Relationship of Curtis Lynn Older
to
Robert Burton Older

(26 Nov 1922 - 03 Jan 2013)

Curtis Lynn Older is a
nephew of Robert Burton Older



Robert Burton Older (26 Nov 1922 to 03 Jan 2013)

1) landed at Normandy on the 25th hour of the D-Day Invasion in 1944
2) participated in The Battle of the Bulge (Ardennes)


Relationship of Robert Burton Older to Roy Burton Older:
1) Roy Burton Older
2) Robert Burton Older (son)

Relationship of Curtis Lynn Older to Roy Burton Older:
1) Roy Burton Older
2) Truxton James Older (son)
3) Curtis Lynn Older (grandson)


Form DD-214 for Robert Burton Older lists Normandy as a Battle or Campaign; as told by Bradley Burton Older to Curtis Lynn Older, Robert Burton Older went in on the 25th hour of the Normandy invasion in World War II. His Army serial number was 39 275 215. His grade was listed as Sergeant and he was inducted on 06 January 1943 at Los Angeles, California. He entered active service on 13 January 1943 and was separated from active service on 13 November 1945 at Ft. MacArthur, California. His military occupational specialty and number were Combination Welder 573.

Battles and Campaigns: Normandy, Northern France, Ardennes, Central Europe, and Air Offensive Europe.

Decorations and Citations: Good Conduct Medal, Victory Medal, European African Middle Eastern Campaign Medal. Honorable Discharge.

His active service in the United States was for 11 months and 11 days. His active service in the European Theater was 1 year 10 months and 20 days. He departed for Europe on 27 October 1943 and arrived in Europe on 3 November 1943. He departed Europe on 5 September 1945 and arrived in the United States on 16 September 1945. He attended 12 weeks of training at the AAFTC Chanute Field, Illinois, Electric Welding school. His permanent mailing address was given as 1245 Valleyview Rd., Glendale, LA Co., California. His military unit was the 918th Air Eng Sq.

His height was listed as 5’ 9” and weight as 137 pounds. Blue eyes and brown hair. He had one dependent at the time of enlistment. Place of birth was listed as Danville, Illinois, and date of birth was listed as 26 November 1922. His civilian occupation was given as Machine Operator 5-13.000. Race – white; Marital Status – married; and U. S. Citizen – Yes.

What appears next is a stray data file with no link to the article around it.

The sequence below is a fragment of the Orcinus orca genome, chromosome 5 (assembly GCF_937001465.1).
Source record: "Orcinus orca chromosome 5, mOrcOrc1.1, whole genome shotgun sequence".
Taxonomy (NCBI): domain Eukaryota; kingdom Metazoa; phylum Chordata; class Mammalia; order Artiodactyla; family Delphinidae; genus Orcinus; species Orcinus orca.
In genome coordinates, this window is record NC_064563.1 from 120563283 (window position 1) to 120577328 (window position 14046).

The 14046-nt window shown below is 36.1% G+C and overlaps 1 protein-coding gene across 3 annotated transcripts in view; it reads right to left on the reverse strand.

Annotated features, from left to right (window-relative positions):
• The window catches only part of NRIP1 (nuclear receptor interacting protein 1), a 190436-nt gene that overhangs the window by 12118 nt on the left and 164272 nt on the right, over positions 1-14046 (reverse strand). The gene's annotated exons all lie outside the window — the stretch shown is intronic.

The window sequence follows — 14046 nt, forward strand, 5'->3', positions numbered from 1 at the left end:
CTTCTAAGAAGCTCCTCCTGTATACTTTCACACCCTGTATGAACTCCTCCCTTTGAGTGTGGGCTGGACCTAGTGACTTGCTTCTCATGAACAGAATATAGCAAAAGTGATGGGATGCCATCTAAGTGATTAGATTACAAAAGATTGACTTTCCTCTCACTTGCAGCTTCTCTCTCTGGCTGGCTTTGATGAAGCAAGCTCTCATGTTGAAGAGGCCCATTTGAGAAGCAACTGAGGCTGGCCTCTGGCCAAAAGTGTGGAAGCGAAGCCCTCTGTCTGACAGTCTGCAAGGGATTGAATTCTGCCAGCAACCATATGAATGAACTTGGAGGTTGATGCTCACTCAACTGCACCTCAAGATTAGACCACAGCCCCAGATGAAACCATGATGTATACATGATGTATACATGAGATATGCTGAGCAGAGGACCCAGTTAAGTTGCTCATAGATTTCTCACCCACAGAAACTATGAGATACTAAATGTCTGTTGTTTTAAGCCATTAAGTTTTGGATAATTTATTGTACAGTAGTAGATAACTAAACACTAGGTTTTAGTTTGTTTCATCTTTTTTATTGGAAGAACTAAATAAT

Identified Operations:
European-African-Middle Eastern (EAME)
Campaign Medal

  • Egypt-Libya: June 11, 1942 – February 12, 1943
  • Air Offensive Europe: July 4, 1942 – June 5, 1944
  • Algeria-French Morocco: November 8–11, 1942
  • Tunisia: November 12, 1942 – May 13, 1943
  • Sicily: May 14, 1943 – August 17, 1943
  • Naples-Foggia: August 18, 1943 – January 21, 1944
  • Anzio: January 22, 1944 – May 24, 1944
  • Rome-Arno: January 22, 1944 – September 9, 1944
  • Normandy: June 6, 1944 – July 24, 1944
  • Northern France: July 25, 1944 – September 14, 1944
  • Southern France: August 15, 1944 – September 14, 1944
  • Northern Apennines: September 10, 1944 – April 4, 1945
  • Rhineland: September 15, 1944 – March 21, 1945
  • Ardennes-Alsace: December 16, 1944 – January 25, 1945
  • Central Europe: March 22, 1945 – May 11, 1945
  • Po Valley: April 5, 1945 – May 8, 1945

December 16, 1944-January 28, 1945
In December 1944, in an all-out gamble to compel the Allies to sue for peace, Adolf Hitler ordered the only major German counteroffensive of the war in northwest Europe. Its objective was to split the Allied armies by means of a surprise blitzkrieg thrust through the Ardennes to Antwerp, marking a repeat of what the Germans had done three times previously--in September 1870, August 1914, and May 1940. Despite Germany's historical penchant for mounting counteroffensives when things looked darkest, the Allies' leadership miscalculated and left the Ardennes lightly defended by only two inexperienced and two battered American divisions.

On December 16, three German armies (more than a quarter-million troops) launched the deadliest and most desperate battle of the war in the west in the poorly roaded, rugged, heavily forested
Ardennes. The once-quiet region became bedlam as American units were caught flat-footed and fought desperate battles to stem the German advance at St. Vith, Elsenborn Ridge, Houffalize and, later, Bastogne, which was defended by the 101st Airborne Division. The inexperienced U.S. 106th Division was nearly annihilated, but even in defeat helped buy time for Brigadier General Bruce C. Clarke's brilliant defense of St. Vith. As the German armies drove deeper into the Ardennes in an attempt to secure vital bridgeheads west of the River Meuse quickly, the line defining the Allied front took on the appearance of a large protrusion or bulge, the name by which the battle would forever be known.

A crucial German shortage of fuel and the gallantry of American troops fighting in the frozen forests of the Ardennes proved fatal to Hitler's ambition to snatch, if not victory, at least a draw with the Allies in the west. Lieutenant General George S. Patton's remarkable feat of turning the Third Army ninety degrees from Lorraine to relieve the besieged town of Bastogne was the key to thwarting the German counteroffensive.
The Battle of the Bulge was the costliest action ever fought by the U.S. Army, which suffered over 100,000 casualties.